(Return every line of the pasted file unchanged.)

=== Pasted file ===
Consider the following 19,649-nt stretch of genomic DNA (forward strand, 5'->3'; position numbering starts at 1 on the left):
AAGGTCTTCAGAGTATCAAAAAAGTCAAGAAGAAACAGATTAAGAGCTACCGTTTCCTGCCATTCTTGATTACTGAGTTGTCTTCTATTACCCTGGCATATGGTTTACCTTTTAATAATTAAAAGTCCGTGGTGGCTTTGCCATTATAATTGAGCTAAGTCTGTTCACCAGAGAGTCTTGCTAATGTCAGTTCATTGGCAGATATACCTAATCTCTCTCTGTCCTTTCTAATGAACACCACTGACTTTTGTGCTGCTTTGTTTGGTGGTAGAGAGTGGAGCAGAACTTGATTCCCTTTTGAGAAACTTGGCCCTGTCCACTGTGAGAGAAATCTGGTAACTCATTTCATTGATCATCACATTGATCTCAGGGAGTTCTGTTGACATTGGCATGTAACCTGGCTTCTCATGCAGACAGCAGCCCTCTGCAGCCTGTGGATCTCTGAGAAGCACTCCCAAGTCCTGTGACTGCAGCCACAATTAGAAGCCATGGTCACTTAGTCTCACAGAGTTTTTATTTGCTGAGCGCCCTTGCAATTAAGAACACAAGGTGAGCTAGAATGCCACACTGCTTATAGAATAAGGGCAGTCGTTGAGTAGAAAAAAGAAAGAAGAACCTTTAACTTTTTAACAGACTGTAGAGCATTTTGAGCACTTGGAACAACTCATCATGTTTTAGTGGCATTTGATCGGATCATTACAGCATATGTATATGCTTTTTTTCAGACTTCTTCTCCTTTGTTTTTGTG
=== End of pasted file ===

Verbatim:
Consider the following 19,649-nt stretch of genomic DNA (forward strand, 5'->3'; position numbering starts at 1 on the left):
AAGGTCTTCAGAGTATCAAAAAAGTCAAGAAGAAACAGATTAAGAGCTACCGTTTCCTGCCATTCTTGATTACTGAGTTGTCTTCTATTACCCTGGCATATGGTTTACCTTTTAATAATTAAAAGTCCGTGGTGGCTTTGCCATTATAATTGAGCTAAGTCTGTTCACCAGAGAGTCTTGCTAATGTCAGTTCATTGGCAGATATACCTAATCTCTCTCTGTCCTTTCTAATGAACACCACTGACTTTTGTGCTGCTTTGTTTGGTGGTAGAGAGTGGAGCAGAACTTGATTCCCTTTTGAGAAACTTGGCCCTGTCCACTGTGAGAGAAATCTGGTAACTCATTTCATTGATCATCACATTGATCTCAGGGAGTTCTGTTGACATTGGCATGTAACCTGGCTTCTCATGCAGACAGCAGCCCTCTGCAGCCTGTGGATCTCTGAGAAGCACTCCCAAGTCCTGTGACTGCAGCCACAATTAGAAGCCATGGTCACTTAGTCTCACAGAGTTTTTATTTGCTGAGCGCCCTTGCAATTAAGAACACAAGGTGAGCTAGAATGCCACACTGCTTATAGAATAAGGGCAGTCGTTGAGTAGAAAAAAGAAAGAAGAACCTTTAACTTTTTAACAGACTGTAGAGCATTTTGAGCACTTGGAACAACTCATCATGTTTTAGTGGCATTTGATCGGATCATTACAGCATATGTATATGCTTTTTTTCAGACTTCTTCTCCTTTGTTTTTGTG